Amendment to the morphology of T. maxillare

When comparing the original description of T. maxillare by Braasch and Soldán (1983) with the type material, all morphological characters are congruent. However, the redescription published four years later (Novikova and Kluge 1987), exhibited multiple inconsistencies with both the original description, and the type material itself.

A very distinctive feature of T. maxillare is the elongated maxillary palps with the first segment widened apically and the second segment distinctly narrow in diameter (Fig. 3F; Braasch and Soldán 1983: fig. 15). This unique feature is visible even without the need to prepare a slide. In Novikova and Kluge (1987), the first segment of maxillary palp is not distinctly widened apically, and the second segment is even wider in diameter than the first (Novikova and Kluge 1987: fig. 2). The shape of the prostheca also slightly differs, although in this case it might be the result of variability or the limited visibility of some structures. The left prostheca is slightly wider apically in Novikova and Kluge (1987) than in Braasch and Soldán (1983). In the right prostheca, apical bifurcation is present in Braasch and Soldán (1983: fig. 14) and absent in Novikova and Kluge (1987: fig. 2). Our observations confirm the characters as depicted in Braasch and Soldán 1983 (Figs 3C, D, 4A). However, the right prostheca is bifurcated only in the apical part, which is sometimes hardly recognizable, only seen with certainty by using SEM (Fig. 4A). One more discrepancy occurs in the mouthparts in the shape of the labial palp, with the apical projection of the third segment being much broader in Novikova and Kluge (1987: fig. 2) than in Braasch and Soldán (1983: fig. 16) and the type material we have investigated (Fig. 3G).

In the type material of T. maxillare, the claws are apparently longer compared to the claws depicted in Novikova and Kluge (1987: fig. 2); in the types the tarsus is 2.3–2.5 × longer than the claw, whereas this ratio is 2.9 according to the illustration in Novikova and Kluge (1987: fig. 2). Scales feathered apically, documented on various body parts by Novikova and Kluge (1987: fig. 2), are actually not present on the type material of T. maxillare at all; these scales are instead smoothly rounded apically (Fig. 4D–G). The rectangular shape of scale sockets presented by Novikova and Kluge (1987: fig. 2) probably does not represent the true shape of the sockets, but rather the shape of scales themselves, since the shape of the scale base inserted inside a socket is often prominent to the eye when observed under a light microscope. This is identical in the T. maxillare type material.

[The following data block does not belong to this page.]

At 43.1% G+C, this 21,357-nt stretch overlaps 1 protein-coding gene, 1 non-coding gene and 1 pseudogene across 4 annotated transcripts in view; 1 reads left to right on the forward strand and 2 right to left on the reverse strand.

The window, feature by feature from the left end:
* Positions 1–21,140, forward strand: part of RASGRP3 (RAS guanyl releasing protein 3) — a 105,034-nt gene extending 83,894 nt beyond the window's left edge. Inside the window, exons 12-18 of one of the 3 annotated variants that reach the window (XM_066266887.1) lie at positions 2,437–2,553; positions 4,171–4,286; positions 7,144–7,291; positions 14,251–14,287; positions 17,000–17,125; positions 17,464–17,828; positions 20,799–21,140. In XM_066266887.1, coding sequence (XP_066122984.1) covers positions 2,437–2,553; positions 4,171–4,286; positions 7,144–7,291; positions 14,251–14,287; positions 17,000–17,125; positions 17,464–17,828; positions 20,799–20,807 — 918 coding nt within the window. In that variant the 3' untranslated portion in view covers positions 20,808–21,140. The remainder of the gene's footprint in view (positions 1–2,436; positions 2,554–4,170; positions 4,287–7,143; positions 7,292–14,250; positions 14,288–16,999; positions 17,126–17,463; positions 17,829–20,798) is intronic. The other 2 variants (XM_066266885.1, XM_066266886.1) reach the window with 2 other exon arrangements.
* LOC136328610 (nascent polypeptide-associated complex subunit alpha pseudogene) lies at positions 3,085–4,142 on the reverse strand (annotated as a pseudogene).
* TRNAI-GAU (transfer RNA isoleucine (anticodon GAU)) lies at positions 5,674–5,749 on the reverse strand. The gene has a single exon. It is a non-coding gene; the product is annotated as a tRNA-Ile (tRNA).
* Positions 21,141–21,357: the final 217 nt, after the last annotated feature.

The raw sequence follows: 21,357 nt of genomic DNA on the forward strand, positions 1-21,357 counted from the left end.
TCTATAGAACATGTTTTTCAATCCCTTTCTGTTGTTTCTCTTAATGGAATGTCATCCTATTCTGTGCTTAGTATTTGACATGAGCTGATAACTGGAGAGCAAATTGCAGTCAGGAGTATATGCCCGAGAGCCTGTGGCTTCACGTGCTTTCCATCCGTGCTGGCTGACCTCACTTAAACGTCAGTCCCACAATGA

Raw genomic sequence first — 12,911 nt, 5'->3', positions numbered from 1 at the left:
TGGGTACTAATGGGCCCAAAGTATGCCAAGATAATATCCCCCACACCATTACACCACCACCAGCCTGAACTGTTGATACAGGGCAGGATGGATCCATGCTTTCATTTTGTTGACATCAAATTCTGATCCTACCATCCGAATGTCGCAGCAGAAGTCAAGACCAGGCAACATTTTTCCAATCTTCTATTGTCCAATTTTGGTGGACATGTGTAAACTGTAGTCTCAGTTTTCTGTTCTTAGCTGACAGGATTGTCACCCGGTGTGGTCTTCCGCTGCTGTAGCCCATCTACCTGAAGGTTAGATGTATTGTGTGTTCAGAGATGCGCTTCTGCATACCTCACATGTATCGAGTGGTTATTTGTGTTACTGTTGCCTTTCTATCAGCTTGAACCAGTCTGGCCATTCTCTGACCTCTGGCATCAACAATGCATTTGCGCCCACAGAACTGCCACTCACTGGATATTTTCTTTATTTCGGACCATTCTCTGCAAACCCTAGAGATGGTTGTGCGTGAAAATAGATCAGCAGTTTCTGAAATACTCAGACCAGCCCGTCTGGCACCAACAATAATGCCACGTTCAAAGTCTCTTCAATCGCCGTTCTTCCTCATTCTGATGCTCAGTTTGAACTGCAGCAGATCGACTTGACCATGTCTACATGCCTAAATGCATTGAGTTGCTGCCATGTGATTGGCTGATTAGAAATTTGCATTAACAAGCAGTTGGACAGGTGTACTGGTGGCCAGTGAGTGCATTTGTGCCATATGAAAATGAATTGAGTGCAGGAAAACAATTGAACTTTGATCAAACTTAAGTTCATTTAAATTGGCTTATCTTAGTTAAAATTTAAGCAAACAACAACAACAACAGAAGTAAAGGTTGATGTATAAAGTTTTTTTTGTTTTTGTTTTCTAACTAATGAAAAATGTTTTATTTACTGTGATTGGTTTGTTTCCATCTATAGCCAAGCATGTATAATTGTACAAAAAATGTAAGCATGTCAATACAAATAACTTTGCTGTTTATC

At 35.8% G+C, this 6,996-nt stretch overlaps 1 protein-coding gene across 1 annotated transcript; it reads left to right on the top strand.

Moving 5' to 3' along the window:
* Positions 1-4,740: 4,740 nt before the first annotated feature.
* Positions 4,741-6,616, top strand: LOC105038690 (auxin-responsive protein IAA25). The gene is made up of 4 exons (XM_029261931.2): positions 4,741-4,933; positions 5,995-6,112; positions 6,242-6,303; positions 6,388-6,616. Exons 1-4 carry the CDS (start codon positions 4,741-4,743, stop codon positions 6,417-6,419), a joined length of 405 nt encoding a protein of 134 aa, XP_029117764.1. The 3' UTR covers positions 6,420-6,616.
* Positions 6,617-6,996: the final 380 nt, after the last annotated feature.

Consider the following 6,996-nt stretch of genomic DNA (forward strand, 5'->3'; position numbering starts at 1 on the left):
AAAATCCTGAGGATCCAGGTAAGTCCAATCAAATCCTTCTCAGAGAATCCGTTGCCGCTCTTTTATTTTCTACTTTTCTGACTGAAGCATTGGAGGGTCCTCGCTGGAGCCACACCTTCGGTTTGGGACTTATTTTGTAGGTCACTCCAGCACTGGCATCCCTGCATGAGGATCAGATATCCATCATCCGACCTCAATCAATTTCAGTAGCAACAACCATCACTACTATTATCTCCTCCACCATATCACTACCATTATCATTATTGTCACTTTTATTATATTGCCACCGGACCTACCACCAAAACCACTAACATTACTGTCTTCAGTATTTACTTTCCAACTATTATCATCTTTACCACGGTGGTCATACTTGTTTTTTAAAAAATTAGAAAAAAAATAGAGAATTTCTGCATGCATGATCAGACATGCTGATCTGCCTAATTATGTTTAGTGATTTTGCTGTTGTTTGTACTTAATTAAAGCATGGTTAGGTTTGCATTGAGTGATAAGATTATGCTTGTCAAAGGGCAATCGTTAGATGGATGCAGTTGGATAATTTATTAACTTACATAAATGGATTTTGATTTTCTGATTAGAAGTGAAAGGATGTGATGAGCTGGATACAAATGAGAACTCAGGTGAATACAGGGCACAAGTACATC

The shape of the gills is also different between Novikova and Kluge (1987: fig. 2) and Braasch and Soldán (1983: fig. 16). In Novikova and Kluge (1987), gills II–VII are bluntly pointed apically, with the widest part at ca. 1/2 of the respective plate length. In the T. maxillare type material, these plates are more widely rounded apically, with the widest part at ca. 2/3 of the plate length (Fig. 3L–Q). This is consistent with the drawing of Braasch and Soldán (1983: fig. 22). Gill I in Novikova and Kluge (1987) is widened basally, which also does not correspond with the original description and the type material (Fig. 3K). The shape of paraproct is mostly similar in Novikova and Kluge (1987: fig. 2) and Braasch and Soldán (1983: fig. 20). The posteromedial extension is bent dorsally, thus not immediately visible from the ventral view.

Based on the characters compared above, we are rather confident that Novikova and Kluge (1987) actually depicted a different species than T. maxillare. It probably represents an additional undescribed species occurring in Central Asia, sharing some diagnostic characters with T. maxillare, although distinguishable on a specific level. This misidentification may have been derived from the uniquely long maxillary palp, which caused Novikova and Kluge (1987) to confuse their material with the only locally described species to share such a character. Consequently, the male and female imagines assigned to T. maxillare possibly do not actually belong to T. maxillare. The adult females were described by Novikova and Kluge (1987), reared from nymphs with morphology presumably specified in the species’ redescription, presented in the same paper (and as demonstrated above, different from T. maxillare types). The adult males were described later in Novikova and Kluge (1994), also based on reared material, and possibly from the same nymphal morphotype. The conspecificity of the adult stage of “T. maxillare” and a possible undescribed related nymph from the area remain to be tested in the future either by new rearing or DNA comparison.

Distinctive morphological characters of T. maxillare, T. sinusopalpata sp. nov., and T. shughnonica sp. nov

These three species possess a distinctive paraproct with a short bent prolongation. The paraproct presents similar but more pronounced prolongation in various species historically assigned to Alainites (Gattolliat 2011; Zrelli et al. 2012). A similar projection is exceptional in other lineages; it also occurs in Indobaetis Müller-Liebenau & Morihara, 1982 and Papuanatula Lugo-Ortiz & McCafferty, 1999, although its structure is different in these two taxa, and varies among species (Kluge and Novikova 2014).